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Qui non prohibet cum prohibere potest, jubet.
LORD CHEDWORTH, 218. " Our more leisure.”
"More" here is adverbial, and the placing it between the adjective pronoun and the substantive is very uncouth. See Much ado about No. thing, “ Thy much misgovernment,”
SCENE V. 219. “ Not to be weary with you." “Weary,” for tedious, prolix.
“ Make me not your story.” I am inclined to think that Mr. Steevens's first interpretation of this passage is the true one, “Make me not a person in your ludicrous drama.” 224. “To give fear to use."
To annex terror to the commission of that act, for which Claudio was condemned. Use has the same meaning in other places, as in Othello, “He hath used thee,”
ACT II, SCENE I.
227. “ Rather cut a little,
“ Than fall,, and bruise to death.” Mr. Steevens is right in annexing the active
sense to “fall;" Rowe employs the word in the same manner, in Jane Shore :
- Our new-fangled gentry “ Have fall’n their haughty crests.” 229. “Guiltier than him they try; what's open
made to justice.” This line is, at once, exuberant and ungrammatical. We might read: “Guilter than he they try; what's ope to justice.”
The bad grammar, which Mr. Steevens seems not to have been aware of, proceeds from an inattention to an implied ellipsis in the construction. The jury may have among them a thief or two, gultier than (he is) whom they try.
– 'Tis very pregnant.” Pregnant is replete with conviction, full of clear argument, as in the first scene of this play :
-The terms “ For common justice you are as pregnant in—"
i. e. As complete and expert in the knowledge of, &c. 230. “ Some run from brakes of vice, and an
swer none." By brakes of vice, I believe, are meant obstructions in the way of virtue: some people, says Escalus, run from, or avoid those, and so have no vices to answer for.
“ Some run from brakes of vice, and answer
none." Brakes of vice certainly means thickets of vice: all the learning about the Duke of Exeter's daughter might have been spared: for from I would read through, which seems to be countenanced by the passage cited from Henry VIII.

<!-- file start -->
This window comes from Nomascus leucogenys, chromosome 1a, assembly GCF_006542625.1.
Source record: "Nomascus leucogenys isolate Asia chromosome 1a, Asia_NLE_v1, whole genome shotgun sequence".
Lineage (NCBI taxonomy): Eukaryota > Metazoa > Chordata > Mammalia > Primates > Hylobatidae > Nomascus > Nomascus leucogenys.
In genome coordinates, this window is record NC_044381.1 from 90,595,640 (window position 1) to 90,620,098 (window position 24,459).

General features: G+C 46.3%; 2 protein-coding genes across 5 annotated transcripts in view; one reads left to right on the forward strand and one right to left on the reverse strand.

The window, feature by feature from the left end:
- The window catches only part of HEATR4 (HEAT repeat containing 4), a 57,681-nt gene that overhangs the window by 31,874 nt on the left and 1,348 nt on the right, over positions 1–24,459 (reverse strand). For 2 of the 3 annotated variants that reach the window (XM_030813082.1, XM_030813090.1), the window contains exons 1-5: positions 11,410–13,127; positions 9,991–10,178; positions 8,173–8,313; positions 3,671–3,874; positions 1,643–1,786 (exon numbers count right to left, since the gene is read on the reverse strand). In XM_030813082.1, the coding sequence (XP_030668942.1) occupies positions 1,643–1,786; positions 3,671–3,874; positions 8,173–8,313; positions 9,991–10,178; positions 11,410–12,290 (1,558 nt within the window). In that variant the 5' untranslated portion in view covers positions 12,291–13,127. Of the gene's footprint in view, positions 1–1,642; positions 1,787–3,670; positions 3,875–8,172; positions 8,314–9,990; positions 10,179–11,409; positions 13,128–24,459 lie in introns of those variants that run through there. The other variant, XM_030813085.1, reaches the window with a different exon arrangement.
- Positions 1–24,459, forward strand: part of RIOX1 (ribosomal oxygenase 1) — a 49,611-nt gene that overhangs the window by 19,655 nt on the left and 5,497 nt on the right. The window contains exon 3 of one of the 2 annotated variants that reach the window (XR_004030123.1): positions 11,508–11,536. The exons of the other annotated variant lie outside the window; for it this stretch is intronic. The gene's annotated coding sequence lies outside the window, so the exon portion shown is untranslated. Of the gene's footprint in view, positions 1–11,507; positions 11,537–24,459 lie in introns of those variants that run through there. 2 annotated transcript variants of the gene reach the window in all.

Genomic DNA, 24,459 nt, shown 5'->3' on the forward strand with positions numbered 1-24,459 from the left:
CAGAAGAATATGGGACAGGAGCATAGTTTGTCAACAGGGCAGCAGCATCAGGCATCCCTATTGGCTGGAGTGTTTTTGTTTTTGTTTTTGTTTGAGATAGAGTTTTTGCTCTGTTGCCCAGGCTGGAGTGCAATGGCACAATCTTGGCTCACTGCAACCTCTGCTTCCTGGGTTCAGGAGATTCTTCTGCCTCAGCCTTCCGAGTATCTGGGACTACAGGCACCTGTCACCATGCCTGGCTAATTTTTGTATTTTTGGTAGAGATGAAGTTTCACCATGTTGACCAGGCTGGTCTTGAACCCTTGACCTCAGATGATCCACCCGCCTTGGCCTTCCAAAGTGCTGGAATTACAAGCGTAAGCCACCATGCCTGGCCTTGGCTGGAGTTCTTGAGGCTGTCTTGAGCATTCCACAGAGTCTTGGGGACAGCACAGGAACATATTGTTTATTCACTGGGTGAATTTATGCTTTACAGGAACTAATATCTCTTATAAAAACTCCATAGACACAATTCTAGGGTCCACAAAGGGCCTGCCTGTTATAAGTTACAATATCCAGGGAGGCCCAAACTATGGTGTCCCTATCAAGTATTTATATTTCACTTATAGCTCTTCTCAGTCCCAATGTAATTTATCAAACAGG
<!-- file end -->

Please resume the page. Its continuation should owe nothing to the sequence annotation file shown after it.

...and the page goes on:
249. “ Look, what I will not, that I cannot do." · This declaration of proud austerity implies, “I have made my will subservient to my duty; and my wisdom infallibly prescribing what my duty is, I can only will to do what is equitable and right.” 350.“ No ceremony that to great ones 'longs, “ Not the king's crown, nor the deputed
sword, “ The marshal's truncheon, nor the judge's O robe, “ Become them with one half so good a
grace “ As mercy does.” The partitive conjunction, leaving the nominative noun, in this sentence, singular, we should read becomes, instead of become.
Mercy has a similar pre-eminence in the Merchant of Venice:
It becomes “ The throned monarch better than his crown.”
251. “ Your brother is a forfeit of the law.”
Perhaps we should read to the law; yet the text may stand, a legal forfeit. “ He that might the 'vantage best have took.”
Took for taken or ta’en.
This confusion of the tenses, which is not more remarkable in the works of Shakspeare, than in those of other writers, who are supposed to be more tenacious of accuracy, cannot be too often pointed at with reprehension: every person attached to grammatical propriety, must be offended at such expressions as these :--I have drank, I have spoke, I have wrote, for I have drunk, I have spoken, I have written :- and again—I writ, I drunk; for I wrote, I drank, &c. Dr. Lowth, indeed, in his elegant little essay of English grammar, has taken notice of this abuse ; but if the editors of Shakspeare, and of our other eminent authors, had descended to expose the instances as they occur, their remarks would have been more effectual in correcting and purifying our language, than the most diffuse and systematic treatise of philology, “
How would you be, “ If He who is the top of judgment, should “But judge you as you are ?"
This sentiment also occurs in The Merchant of Venice:
Consider this, “ That in the course of justice none of us. “ Should see Salvation.” And again in Hamlet;
“Use every one according to his desert, and who “Shall 'scape whipping ?” 254. “ Pelting petty officer,” &c.
Pelting is mean, obscure, inconsiderable; as in K. Richard II.
“ This scepter'd isle is now leas'd out,
“ Like to a tenement or pelting farm." 255. “We cannot weigh our brother with our
self.” I believe this is put generally " we," for mankind :-we, of human nature, cannot justly estimate the motives and principles of our brethren, by what we perceive in ourselves; for there will always be a difference between men, especially between those great ones, in whom, “ to jest with saints is wit,” and “ the less," in whom it is “ foul profanation.” 258. “ As fancy values them : but with true
prayers.” “ Prayers" is one of those words which the poet lengthens or contracts, to accommodate the measure of his verse: thus it is, in the same sentence, a dissyllable : “ Ere sun-rise, práyérs from preserved souls.”
- Amen ! for I
“Where práyers cross.” Where my honour and my cupidity are at variance, where my solicitations or prayers to obtain possession of Isabella's beauties, must be crossed or thwarted by this prayer of her's, for the safety of my honour.